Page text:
As Minnesota's chief banking regulator in 1990, I dealt with this nation's last major banking crisis. Thousands of banks and savings institutions failed nationwide, and with the assistance of state regulators, the federal government closed or merged those institutions and sold the distressed loans.
At the time, mark-to-market accounting for bad mortgages was a concept understood by few, and advocated by fewer, in the regulatory community.
Over the past six months, our financial system has seemed near collapse. Many of the causes (for example, leverage, investment banking risk, other high-risk investments) now are better understood but will take time to address. As a rather arcane accounting rule, mark-to-market accounting is less well understood, but recent changes adopted by the Financial Accounting Standards Board (FASB) will have an immediate and significant positive effect on bank capital.
Until recently, performing mortgages and other assets of banks held long term were valued at cost or book value (that is, the amount of the mortgage loan). Even in adverse real estate markets, loan carrying values were not written down (which negatively affects earnings or capital) unless the loan was in default and its collateral permanently impaired. A write-down would be taken only for the credit impairment (the difference between book and collateral value).
In the late 1990s, banks began investing significantly in mortgage-backed securities, which presented the accounting profession with a growing challenge -- how to value the securities holding those long-term mortgages.
In 2007, the FASB required that mortgage-backed securities available for sale be marked to market. In other words, marked to the market value they would fetch if sold today. The rule change was not controversial when asset values were rising. Indeed, it had little effect until the subprime mortgage crisis caused the values of both subprime mortgages and mortgage-backed securities to collapse. Purchasers for those loans and securities virtually disappeared, as did reasonable market values.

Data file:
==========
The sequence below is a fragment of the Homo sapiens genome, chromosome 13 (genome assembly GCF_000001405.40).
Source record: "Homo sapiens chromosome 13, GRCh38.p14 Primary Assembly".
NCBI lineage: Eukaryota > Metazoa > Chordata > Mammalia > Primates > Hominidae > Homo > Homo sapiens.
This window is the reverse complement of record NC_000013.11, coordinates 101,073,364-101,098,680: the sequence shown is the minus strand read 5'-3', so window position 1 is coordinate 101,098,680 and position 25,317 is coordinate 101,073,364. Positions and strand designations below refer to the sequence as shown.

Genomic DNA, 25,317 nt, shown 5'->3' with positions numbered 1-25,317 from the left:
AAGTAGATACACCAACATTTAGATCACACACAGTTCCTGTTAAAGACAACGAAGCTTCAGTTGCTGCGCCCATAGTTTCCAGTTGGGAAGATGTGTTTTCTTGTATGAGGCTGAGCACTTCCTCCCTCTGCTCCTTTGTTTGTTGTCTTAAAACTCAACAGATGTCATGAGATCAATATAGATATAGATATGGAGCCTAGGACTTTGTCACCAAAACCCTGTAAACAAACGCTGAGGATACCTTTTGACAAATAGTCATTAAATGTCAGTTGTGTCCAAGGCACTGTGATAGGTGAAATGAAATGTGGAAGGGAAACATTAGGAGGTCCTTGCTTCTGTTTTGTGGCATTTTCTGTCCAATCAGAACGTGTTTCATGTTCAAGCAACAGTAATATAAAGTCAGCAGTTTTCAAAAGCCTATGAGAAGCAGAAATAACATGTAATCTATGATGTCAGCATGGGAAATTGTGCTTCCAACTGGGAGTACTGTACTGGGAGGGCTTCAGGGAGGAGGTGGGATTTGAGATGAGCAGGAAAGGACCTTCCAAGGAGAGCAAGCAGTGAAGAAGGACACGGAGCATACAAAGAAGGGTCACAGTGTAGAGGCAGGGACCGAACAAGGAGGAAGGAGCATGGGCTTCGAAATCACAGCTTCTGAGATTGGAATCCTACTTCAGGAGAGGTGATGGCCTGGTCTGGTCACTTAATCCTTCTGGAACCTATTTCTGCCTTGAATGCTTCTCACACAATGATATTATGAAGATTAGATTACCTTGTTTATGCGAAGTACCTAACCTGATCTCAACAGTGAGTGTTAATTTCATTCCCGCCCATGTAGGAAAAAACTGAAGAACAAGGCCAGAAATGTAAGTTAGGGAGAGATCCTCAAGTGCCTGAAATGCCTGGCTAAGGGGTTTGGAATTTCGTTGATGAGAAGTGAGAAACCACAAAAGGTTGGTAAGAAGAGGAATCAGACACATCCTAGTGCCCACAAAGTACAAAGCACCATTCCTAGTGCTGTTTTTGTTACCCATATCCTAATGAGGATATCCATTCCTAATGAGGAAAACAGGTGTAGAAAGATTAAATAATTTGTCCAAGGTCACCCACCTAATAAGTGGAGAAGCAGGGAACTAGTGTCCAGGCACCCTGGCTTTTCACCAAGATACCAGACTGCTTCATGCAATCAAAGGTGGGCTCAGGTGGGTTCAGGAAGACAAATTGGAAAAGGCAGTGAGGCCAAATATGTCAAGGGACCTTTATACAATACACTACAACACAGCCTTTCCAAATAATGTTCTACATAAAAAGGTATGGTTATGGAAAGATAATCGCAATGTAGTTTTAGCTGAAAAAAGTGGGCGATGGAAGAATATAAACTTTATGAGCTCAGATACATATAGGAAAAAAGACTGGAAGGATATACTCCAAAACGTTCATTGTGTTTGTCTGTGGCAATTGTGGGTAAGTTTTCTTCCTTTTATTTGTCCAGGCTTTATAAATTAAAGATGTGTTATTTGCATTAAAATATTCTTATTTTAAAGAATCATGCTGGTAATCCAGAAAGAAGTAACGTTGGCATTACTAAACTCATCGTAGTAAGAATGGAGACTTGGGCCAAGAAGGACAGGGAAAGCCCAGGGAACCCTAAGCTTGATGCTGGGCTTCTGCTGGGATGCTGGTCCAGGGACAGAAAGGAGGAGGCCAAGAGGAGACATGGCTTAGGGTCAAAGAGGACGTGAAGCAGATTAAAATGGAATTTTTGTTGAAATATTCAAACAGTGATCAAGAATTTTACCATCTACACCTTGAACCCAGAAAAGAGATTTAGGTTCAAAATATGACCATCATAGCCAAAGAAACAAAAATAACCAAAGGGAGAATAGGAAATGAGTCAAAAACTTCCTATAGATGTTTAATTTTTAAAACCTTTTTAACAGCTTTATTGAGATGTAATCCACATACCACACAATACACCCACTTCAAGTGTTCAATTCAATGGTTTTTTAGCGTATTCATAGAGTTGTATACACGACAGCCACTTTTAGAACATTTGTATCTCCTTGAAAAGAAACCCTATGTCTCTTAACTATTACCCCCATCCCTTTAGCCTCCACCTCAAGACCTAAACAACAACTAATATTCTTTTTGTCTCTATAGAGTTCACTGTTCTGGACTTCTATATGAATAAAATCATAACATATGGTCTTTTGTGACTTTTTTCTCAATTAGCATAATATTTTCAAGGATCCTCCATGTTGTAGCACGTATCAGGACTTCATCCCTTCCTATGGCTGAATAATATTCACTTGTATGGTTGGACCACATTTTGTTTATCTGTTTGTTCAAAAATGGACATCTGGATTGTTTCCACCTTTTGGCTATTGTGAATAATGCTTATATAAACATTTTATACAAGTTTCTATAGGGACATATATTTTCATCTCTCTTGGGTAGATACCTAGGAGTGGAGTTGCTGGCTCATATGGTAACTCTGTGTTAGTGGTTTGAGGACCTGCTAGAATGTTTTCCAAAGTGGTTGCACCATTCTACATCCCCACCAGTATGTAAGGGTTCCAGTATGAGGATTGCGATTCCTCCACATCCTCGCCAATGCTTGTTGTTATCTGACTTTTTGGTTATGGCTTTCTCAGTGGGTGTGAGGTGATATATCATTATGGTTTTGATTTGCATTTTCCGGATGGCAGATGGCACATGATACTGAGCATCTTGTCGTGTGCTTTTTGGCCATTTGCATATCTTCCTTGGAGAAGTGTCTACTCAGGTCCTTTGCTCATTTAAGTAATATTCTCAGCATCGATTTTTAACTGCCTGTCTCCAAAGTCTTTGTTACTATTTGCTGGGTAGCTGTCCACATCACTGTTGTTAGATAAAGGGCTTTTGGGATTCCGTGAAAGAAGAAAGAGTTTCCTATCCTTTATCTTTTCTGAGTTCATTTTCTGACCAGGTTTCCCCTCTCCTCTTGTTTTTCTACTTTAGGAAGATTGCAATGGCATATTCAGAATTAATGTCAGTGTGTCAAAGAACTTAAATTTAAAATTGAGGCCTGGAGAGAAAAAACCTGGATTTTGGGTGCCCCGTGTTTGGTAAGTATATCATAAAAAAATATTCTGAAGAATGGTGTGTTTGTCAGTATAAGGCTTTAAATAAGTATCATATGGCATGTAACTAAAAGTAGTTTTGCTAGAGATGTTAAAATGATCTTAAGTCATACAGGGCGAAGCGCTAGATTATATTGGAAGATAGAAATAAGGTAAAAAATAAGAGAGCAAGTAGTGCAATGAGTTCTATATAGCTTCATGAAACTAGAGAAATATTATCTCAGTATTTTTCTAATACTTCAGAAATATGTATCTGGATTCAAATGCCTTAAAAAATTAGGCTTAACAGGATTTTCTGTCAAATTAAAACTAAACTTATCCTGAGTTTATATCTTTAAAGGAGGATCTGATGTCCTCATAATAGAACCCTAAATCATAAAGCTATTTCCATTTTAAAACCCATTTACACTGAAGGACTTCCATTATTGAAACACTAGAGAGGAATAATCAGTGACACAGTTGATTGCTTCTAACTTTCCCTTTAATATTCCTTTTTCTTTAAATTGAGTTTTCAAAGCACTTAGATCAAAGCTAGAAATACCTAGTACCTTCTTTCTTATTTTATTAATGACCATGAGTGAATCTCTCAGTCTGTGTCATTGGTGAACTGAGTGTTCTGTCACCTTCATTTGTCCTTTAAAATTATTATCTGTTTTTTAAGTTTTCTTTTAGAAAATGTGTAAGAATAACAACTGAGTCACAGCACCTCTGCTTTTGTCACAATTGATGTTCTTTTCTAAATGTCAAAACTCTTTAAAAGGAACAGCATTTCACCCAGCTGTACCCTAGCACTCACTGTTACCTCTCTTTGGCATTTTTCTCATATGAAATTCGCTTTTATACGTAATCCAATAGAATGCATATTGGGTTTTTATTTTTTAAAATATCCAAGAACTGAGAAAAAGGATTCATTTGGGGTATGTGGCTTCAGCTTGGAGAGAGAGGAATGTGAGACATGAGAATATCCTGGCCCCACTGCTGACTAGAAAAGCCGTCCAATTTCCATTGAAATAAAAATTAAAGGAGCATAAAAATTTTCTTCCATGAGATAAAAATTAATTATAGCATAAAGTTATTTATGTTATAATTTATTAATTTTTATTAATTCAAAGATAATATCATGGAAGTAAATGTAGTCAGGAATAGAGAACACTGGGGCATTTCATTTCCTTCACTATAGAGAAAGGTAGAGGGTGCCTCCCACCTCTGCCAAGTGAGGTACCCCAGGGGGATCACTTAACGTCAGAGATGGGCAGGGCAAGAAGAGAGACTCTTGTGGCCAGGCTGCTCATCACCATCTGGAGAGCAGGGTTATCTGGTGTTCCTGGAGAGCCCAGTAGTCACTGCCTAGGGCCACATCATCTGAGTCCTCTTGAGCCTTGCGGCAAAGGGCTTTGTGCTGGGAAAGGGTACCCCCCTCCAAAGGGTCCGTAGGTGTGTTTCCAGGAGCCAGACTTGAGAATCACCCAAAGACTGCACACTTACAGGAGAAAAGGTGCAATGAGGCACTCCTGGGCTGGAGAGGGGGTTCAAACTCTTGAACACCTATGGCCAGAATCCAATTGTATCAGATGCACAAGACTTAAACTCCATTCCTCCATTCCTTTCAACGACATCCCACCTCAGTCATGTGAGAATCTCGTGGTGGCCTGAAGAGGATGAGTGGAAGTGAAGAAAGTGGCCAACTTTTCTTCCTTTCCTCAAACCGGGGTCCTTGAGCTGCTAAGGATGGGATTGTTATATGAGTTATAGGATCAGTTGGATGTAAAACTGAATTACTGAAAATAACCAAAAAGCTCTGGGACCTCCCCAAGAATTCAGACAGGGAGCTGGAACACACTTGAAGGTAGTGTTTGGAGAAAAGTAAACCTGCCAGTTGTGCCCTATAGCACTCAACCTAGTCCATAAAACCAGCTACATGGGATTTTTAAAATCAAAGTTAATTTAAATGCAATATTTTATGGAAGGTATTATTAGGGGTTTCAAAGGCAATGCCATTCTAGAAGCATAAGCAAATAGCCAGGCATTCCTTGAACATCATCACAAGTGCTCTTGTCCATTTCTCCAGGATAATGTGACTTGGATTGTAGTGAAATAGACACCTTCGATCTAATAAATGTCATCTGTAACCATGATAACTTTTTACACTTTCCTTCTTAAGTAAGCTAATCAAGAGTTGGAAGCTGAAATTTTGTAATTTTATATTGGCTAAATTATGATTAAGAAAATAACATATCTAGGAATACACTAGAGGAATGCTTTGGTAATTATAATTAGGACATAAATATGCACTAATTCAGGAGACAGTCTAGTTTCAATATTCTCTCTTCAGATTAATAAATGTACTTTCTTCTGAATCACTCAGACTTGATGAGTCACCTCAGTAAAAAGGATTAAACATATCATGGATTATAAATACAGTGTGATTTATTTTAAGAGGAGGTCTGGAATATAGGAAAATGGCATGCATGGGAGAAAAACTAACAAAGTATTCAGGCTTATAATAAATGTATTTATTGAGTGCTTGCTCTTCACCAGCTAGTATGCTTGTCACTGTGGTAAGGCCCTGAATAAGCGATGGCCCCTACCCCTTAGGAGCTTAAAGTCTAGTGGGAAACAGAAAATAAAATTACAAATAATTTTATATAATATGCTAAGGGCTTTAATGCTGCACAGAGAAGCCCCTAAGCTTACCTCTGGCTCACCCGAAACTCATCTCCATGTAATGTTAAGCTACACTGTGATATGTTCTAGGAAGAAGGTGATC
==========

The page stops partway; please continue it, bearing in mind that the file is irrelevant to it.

Under the mark-to-market rules, mortgage-backed securities had to be written down on bank balance sheets for accounting purposes to values established by nonexistent markets; regulatory capital is not affected until a bank determines the loss in value is permanent. As a result, banks have taken huge write-downs on their balance sheets; this drop in values has led to steep and seemingly unending losses in market capitalization and investor confidence. Even massive government lending and injections of capital have not stopped the downward spiral.
With our banking system in crisis, credit largely unavailable, and the government throwing trillions of dollars at our economy in the hope that something will work, the FASB clarifications adopted Thursday are both a low-risk and low-cost policy tool that can be implemented quickly and have an immediate impact on bank capital.